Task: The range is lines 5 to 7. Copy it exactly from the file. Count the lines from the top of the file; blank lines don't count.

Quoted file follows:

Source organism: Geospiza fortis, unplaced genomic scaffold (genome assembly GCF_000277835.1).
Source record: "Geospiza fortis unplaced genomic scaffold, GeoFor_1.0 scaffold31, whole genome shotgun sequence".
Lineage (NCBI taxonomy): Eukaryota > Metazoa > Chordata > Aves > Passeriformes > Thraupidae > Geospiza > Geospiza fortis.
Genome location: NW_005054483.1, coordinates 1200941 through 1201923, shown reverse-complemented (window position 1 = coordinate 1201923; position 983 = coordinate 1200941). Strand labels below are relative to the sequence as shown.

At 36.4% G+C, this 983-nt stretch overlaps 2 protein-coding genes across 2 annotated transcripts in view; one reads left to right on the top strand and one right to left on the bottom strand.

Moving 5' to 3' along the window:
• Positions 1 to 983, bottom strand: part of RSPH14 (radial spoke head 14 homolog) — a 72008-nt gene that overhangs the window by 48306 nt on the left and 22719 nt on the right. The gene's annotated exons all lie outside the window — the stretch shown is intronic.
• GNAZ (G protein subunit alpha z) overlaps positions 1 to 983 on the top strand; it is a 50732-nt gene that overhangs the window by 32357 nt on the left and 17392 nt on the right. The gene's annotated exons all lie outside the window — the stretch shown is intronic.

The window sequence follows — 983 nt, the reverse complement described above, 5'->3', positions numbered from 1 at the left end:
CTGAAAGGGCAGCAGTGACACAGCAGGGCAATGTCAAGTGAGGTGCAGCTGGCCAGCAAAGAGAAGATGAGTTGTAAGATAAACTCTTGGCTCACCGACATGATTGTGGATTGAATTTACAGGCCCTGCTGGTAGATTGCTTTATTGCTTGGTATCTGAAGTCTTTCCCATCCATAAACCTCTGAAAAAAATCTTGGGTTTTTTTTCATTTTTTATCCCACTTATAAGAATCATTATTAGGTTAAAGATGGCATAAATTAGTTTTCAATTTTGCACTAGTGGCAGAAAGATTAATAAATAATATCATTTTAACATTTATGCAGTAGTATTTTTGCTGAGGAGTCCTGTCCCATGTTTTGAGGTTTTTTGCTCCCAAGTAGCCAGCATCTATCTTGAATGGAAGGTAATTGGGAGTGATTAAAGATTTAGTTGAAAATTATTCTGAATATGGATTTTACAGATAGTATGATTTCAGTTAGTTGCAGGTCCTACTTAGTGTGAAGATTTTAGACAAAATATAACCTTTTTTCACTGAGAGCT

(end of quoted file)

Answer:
At 36.4% G+C, this 983-nt stretch overlaps 2 protein-coding genes across 2 annotated transcripts in view; one reads left to right on the top strand and one right to left on the bottom strand.

Moving 5' to 3' along the window:
• Positions 1 to 983, bottom strand: part of RSPH14 (radial spoke head 14 homolog) — a 72008-nt gene that overhangs the window by 48306 nt on the left and 22719 nt on the right. The gene's annotated exons all lie outside the window — the stretch shown is intronic.